Wells first proposed the idea of airborne droplet nucleus transmission of tuberculosis in the 1930s. He demonstrated that rabbits could be infected with bovine TB through droplets.[2] In 1954, Wells began a long-term experiment to demonstrate that tuberculosis could be transmitted through air. At the VA Hospital in Baltimore, collaborating with Riley, John Barnwell, and Cretyl C. Mills, he built a chamber for 150 guinea pigs to be exposed to air from infectious patients in a nearby TB ward. After two years, they found that an average of three guinea pigs a month were indeed infected. Although this was exactly the rate Wells had predicted, skeptics complained that other methods of transmission (such as the animals' food and water) had not been conclusively ruled out. A second long-term study was begun, this time with a second chamber for an additional 150 guinea pigs, whose air was sterilized with UVGI. The animals in the second room did not become ill, proving that the only transmission vector in the first room was the air from the tuberculosis ward. The study was completed in 1961, and published in 1962, though Wells did not see the final paper.[2]

Wells' 1955 book Air Contagion and Air Hygiene has been described as the authoritative book on the subject and a "landmark monograph on air hygiene."[10] It drew on 23 years of research.[1]

Posthumous relevance to COVID-19 pandemic[edit]

A major area of scientific inquiry during the COVID-19 pandemic was the disease's method of transmission, and especially the distinction between "droplet" transmission or "airborne" transmission, since different public health measures would be required depending on the transmission vector. Wells' work on droplet size and the airborne transmission of tuberculosis has been cited as important and influential research to support the identification of COVID-19 as airborne, even when particles exceeded 5 microns in size.[3][13]

Major works[edit]

  • "On Air-Borne Infection." American Journal of Epidemiology. 20 (3): 611–618.
  • Airborne Contagion and Air Hygiene: An Ecological Study of Droplet Infections. Cambridge (MA): Harvard University Press; 1955.


  1. ^ a b c d e f "William Firth Wells". The Evening Sun. 1963-10-10. Retrieved 2021-03-24.{{cite news}}: CS1 maint: url-status (link)
  2. ^ a b c d e f Riley, Richard L. (2001-01-01). "What Nobody Needs to Know About Airborne Infection". American Journal of Respiratory and Critical Care Medicine. 163 (1): 7–8. doi:10.1164/ajrccm.163.1.hh11-00. ISSN 1073-449X. PMID 11208616.
  3. ^ a b c "The 60-Year-Old Scientific Screwup That Helped Covid Kill". Wired. ISSN 1059-1028. Retrieved 2021-05-15.
  4. ^ a b c Kraeuter, J.N.; Castagna, M., eds. (2001). Biology of the hard clam. Elsevier. p. 675. ISBN 978-0-444-81908-6. OCLC 162130961.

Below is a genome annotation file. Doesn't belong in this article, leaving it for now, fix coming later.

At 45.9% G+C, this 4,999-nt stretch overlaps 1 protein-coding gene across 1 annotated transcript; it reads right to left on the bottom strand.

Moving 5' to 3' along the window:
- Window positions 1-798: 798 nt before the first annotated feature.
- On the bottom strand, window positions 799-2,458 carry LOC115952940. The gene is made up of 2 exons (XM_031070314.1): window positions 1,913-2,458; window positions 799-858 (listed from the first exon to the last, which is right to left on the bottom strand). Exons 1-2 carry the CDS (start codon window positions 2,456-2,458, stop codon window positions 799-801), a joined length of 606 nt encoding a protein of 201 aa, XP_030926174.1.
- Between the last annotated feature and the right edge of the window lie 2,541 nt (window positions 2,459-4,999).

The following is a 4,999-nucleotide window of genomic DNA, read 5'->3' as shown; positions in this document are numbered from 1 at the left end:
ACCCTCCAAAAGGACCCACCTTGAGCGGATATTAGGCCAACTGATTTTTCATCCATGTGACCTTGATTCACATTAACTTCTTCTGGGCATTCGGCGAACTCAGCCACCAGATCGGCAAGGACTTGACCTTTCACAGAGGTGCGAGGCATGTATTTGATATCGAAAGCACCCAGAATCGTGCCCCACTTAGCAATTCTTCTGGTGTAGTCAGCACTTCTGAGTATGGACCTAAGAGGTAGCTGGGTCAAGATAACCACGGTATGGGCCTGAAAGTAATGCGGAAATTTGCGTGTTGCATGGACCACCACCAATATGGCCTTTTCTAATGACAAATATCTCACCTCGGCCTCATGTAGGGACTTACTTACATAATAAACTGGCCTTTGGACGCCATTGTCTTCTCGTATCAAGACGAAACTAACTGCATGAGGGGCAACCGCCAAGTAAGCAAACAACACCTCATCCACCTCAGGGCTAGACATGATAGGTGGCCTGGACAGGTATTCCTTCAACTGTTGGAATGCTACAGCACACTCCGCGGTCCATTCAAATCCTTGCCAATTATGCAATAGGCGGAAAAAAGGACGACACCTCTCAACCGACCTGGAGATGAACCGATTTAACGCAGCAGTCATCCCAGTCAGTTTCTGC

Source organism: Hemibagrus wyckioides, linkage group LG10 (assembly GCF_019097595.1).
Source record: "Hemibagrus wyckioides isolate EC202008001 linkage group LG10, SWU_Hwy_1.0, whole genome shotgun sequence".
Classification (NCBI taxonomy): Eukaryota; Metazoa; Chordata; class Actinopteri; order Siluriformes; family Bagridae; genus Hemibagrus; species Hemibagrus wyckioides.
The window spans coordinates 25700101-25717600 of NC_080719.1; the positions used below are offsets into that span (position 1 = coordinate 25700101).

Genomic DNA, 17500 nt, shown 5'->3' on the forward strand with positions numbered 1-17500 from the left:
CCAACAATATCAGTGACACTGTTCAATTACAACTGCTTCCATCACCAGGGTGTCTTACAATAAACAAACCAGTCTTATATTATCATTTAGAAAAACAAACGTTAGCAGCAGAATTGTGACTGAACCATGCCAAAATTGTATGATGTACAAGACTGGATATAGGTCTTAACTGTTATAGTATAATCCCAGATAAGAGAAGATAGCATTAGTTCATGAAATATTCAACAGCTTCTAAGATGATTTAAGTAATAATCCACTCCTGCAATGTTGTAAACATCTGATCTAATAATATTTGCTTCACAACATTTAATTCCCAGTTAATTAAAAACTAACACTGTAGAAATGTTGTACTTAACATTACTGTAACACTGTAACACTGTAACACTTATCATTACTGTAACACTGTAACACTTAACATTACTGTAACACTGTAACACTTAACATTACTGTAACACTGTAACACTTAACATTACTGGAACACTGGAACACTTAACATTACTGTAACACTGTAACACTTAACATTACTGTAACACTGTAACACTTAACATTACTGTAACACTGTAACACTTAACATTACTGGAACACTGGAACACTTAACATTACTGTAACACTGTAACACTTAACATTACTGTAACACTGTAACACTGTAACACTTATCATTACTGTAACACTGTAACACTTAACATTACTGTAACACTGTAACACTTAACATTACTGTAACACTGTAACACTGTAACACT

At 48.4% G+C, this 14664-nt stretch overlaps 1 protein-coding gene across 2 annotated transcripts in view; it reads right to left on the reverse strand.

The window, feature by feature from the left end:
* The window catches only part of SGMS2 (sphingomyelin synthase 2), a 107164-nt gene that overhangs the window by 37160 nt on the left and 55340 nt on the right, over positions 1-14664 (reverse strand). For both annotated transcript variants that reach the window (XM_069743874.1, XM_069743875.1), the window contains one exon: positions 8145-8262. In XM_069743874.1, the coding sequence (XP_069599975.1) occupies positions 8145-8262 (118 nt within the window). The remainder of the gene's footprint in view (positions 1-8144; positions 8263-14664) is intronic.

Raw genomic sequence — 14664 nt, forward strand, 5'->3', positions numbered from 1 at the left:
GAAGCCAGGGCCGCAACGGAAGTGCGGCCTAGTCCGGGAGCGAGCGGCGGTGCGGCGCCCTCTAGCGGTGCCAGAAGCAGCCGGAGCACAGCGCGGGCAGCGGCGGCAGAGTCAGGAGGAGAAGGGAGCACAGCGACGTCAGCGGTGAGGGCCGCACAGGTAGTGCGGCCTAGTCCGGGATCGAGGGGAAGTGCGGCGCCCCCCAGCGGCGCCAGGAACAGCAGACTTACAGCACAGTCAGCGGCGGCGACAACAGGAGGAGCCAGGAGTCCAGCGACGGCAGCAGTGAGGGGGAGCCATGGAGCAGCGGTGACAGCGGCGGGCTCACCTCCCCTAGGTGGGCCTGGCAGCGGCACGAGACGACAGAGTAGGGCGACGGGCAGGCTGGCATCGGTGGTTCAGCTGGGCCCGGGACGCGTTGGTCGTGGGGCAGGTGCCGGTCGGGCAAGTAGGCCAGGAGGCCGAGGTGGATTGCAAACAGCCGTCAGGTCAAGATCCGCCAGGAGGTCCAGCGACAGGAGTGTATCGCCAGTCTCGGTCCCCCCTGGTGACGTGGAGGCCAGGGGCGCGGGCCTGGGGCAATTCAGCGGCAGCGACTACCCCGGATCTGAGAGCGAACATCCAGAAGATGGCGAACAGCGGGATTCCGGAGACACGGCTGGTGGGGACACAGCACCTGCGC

5. ^ Steele, Ralph Emory (5 June 1927). "Sets Up an Oyster Aristocracy". The Brooklyn Daily Eagle.{{cite news}}: CS1 maint: url-status (link)
  6. ^ "The Popular science monthly. v.098 yr.1921 mo.JAN-JUN". HathiTrust. Retrieved 2021-03-24.
  7. ^ Hare, R. (1964-03-01). "The transmission of respiratory infections". Proceedings of the Royal Society of Medicine. 57 (3): 221–230. doi:10.1177/003591576405700329. ISSN 0035-9157. PMC 1897886. PMID 14130877.
  8. ^ Wells, W. F. (1934). "On air-borne infection: study II. Droplets and droplet nuclei". American Journal of Epidemiology. 20 (3): 611–618. doi:10.1093/oxfordjournals.aje.a118097.
  9. ^ Bourouiba, Lydia (2020-03-26). "Turbulent Gas Clouds and Respiratory Pathogen Emissions: Potential Implications for Reducing Transmission of COVID-19". JAMA. 323 (18): 1837–1838. doi:10.1001/jama.2020.4756. ISSN 0098-7484. PMID 32215590.
  10. ^ a b c Reed, Nicholas G. (2010). "The History of Ultraviolet Germicidal Irradiation for Air Disinfection". Public Health Reports. 125 (1): 15–27. doi:10.1177/003335491012500105. ISSN 0033-3549. PMC 2789813. PMID 20402193.
  11. ^ World Health Organization; Y. Chartier; C. L Pessoa-Silva (2009). Natural Ventilation for Infection Control in Health-care Settings. World Health Organization. p. 79. ISBN 978-92-4-154785-7.
  12. ^ Donald, P. R.; Diacon, A. H.; Lange, C.; Demers, A.-M.; von Groote-Biddlingmeier, F.; Nardell, E. (2018-09-01). "Droplets, dust and guinea pigs: an historical review of tuberculosis transmission research, 1878–1940". The International Journal of Tuberculosis and Lung Disease. 22 (9): 972–982. doi:10.5588/ijtld.18.0173. PMID 30092861. S2CID 51952262.
  13. ^ Randall, Katherine; Ewing, E. Thomas; Marr, Linsey; Jimenez, Jose; Bourouiba, L. (2021-04-15). "How Did We Get Here: What Are Droplets and Aerosols and How Far Do They Go? A Historical Perspective on the Transmission of Respiratory Infectious Diseases". Rochester, NY. SSRN 3829873. {{cite journal}}: Cite journal requires |journal= (help)